Four years since President Rodrigo Duterte took his oath as the country’s head of state and defying political history by defeating powerful political clans coming from a troubled region in Mindanao, the former Davao Mayor will deliver his fifth State of the Nation Address on 27 July.
Riding on the populist platform to deliver “transparency and real change” with public’s trust in government completely eroded, Duterte managed to maintain extraordinary satisfaction rating even as his administration was hallmarked with his relentless crackdown against illegal drug trade and often no non sense language and vulgarity to air his frustration over corruption and other social ills.
As his single mandate draws to a close, the President continues to defy the odds, entering 2020 with an 82 percent satisfaction rate, according to consultancy group Social Weather Stations (SWS), an unprecedented feat as historically, the influence of political leaders tends to decline in the last remaining years of their terms. Indeed, Duterte’s last three predecessors were not only left with little political clout that criminal charges were filed against them.
Daily Tribune asked simple folk across the country to grade the performance of the administration, as well as to comment on the government’s response to the ongoing COVID-19 global pandemic.
Not surprisingly, a huge majority of Filipinos are convinced the administration is doing everything it can given the card it was dealt with, believing the government is on the right track.
One of the respondents whose wife, like him, used to work for a foreign mining firm before the Duterte administration forced the company’s closure to implement strict environmental rules, gave the President 100 percent in political will. “Economy… Well, it’s average. I did not get rich, but I did not become poor either. The GDP, and import/export figures are only for the tycoons,” he said.
He also took a potshot on the ongoing noise concerning the closure of ABS-CBN which reportedly displaced some 11,000 workers (records from the Bureau of Internal Revenue show 4,000 employees), but nothing was heard when tens of thousands lost their jobs with the restrictions from the mining industry.
“This old man (Duterte) knows what he is doing. Even before him, minerals called laterites were already being harvested by foreign ships. Those first-class minerals were shipped to Australia, only those lesser class laterites were shipped to China.
“But when he took over, he did put a stop to that. That forced several mining firms to lie low on their operations, some even ceased operations resulting to mass layoff of workers.”
For the COVID-19 response, he said there was no precedent to this pandemic in recent history, and he gave a passing mark to the administration.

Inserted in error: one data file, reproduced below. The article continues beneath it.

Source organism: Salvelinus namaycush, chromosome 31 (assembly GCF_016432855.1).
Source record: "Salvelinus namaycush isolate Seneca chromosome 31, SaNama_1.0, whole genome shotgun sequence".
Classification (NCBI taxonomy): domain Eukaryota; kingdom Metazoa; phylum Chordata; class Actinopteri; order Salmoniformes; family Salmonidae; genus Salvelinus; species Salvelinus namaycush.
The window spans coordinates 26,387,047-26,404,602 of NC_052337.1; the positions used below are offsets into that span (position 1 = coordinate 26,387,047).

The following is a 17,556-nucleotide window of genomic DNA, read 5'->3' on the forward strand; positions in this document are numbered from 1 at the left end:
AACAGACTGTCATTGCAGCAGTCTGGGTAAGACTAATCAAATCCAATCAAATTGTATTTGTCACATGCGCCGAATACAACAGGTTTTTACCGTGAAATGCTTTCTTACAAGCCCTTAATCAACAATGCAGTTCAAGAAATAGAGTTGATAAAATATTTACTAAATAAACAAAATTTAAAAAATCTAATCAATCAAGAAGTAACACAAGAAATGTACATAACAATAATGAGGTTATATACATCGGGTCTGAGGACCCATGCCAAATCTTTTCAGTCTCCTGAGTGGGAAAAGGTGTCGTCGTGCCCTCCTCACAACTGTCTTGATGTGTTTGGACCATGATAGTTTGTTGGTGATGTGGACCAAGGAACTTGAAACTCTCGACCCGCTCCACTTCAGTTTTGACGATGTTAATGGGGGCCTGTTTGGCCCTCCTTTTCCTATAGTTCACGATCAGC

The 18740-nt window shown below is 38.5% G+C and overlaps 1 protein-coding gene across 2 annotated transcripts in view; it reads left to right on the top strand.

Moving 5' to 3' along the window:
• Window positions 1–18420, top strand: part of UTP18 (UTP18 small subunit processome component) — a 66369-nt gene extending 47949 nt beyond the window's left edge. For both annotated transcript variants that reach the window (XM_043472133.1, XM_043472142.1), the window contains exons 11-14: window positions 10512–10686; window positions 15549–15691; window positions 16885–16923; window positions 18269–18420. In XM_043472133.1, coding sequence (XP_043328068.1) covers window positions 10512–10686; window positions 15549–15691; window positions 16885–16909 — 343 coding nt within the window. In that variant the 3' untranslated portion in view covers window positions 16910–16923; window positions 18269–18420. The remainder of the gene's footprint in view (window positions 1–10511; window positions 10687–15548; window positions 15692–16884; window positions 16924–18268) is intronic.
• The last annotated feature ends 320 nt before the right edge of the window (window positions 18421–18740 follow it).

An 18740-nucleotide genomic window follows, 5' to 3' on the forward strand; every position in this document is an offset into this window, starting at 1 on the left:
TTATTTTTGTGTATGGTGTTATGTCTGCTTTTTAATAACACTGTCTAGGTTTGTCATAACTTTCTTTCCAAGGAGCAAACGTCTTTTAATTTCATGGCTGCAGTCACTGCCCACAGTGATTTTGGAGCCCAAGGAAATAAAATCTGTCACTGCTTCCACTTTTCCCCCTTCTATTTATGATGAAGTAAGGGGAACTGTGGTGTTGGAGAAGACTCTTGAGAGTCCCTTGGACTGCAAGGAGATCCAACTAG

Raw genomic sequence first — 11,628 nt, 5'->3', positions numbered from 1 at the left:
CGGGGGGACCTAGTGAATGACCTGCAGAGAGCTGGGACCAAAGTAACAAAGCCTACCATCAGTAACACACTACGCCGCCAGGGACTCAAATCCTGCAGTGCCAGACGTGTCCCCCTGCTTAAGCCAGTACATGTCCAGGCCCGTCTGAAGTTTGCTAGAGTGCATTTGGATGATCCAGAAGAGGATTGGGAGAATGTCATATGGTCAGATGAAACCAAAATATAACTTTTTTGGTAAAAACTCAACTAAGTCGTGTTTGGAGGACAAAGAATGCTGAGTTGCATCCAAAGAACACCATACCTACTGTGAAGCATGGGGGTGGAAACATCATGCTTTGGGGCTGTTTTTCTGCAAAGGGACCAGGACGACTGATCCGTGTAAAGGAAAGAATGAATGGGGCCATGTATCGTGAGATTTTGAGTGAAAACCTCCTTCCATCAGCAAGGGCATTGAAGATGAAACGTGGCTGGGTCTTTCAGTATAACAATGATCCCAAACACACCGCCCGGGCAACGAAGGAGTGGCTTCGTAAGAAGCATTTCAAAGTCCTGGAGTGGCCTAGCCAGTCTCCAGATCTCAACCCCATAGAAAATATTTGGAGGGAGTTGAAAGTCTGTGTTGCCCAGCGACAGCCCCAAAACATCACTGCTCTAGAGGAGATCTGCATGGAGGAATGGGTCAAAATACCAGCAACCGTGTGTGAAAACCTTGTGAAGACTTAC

Other comments were:
Alex Pobletin, Dean of Students Affairs at Asian Summit College
Covid-19 is a new Virus so almost all world leaders were clueless on how to respond to control and find a cure. Our President based his response strategies on science. But he needs inputs from experts. He made his decisions from the recommendations of all stakeholders.
In my opinion, the President is doing his job, particularly now that the country is faced with a pandemic. For the critics of the President, I hope they will understand the country’s predicament. No one man can face the challenge we are facing. We should all join hands to find a solution to the problems. As a Filipino, we should show our solidarity and unite by showing we care for our country. We should not put all the blame on the President, even if some of his secretaries seem to be failing to fulfill their tasks.
Whoever sits in the Palace, if there are too many critics who will only focus on their discontent, our nation will not move forward.
Earl Liquigan, works at HSBC
I am just going to go with facts. P1.5 trillion in debt in COVID-19’s name. Yet record-breaking infections and deaths, and very anomalously low percentage of recoveries, for a nation of about 110m.
This, despite DoH definitely “controlling” the data. And as per analysis of official DSWD and LGU data, close to 20 percent coverage of assistance against total Filipino households.
Economy? The last time I checked, 20 percent unemployment, economy contracted or negative GDP not unlike what happened last time in 1985 under Marcos. Economy officially under recession.
Total Philippine debt almost or now more than P10 trillion.
Jovie de Castro, former marketing manager
I am satisfied with Digong’s response on COVID-19. He was able to slow down the spread of the disease. It is the DoH (Department of Health) that is not doing its job. They did not anticipate the problem and they are slow in issuing policies. The DoH did not issue any precautions and even failed to alert the public at the earliest time. The country was caught by surprise with the virus.
John Camara, OFW in Dubai
I have no issue with Digong, it’s down the line that the government has a problem, particularly the DoH and with OWWA (Overseas Workers Welfare Administration). We cannot fully blame the government because everybody was caught by surprise with the spread of the pandemic. And with the available resource, we should instead follow the guidelines set by the government to stop the spread of the disease.
Our government depended its strategy from the recommendations by the World Health Organization (WHO). But the WHO also has shortcomings.
Jessie Brave Hart, works at Travel Agency
Yes. For me he (Duterte) did his best. But he is facing an unseen and mighty enemy.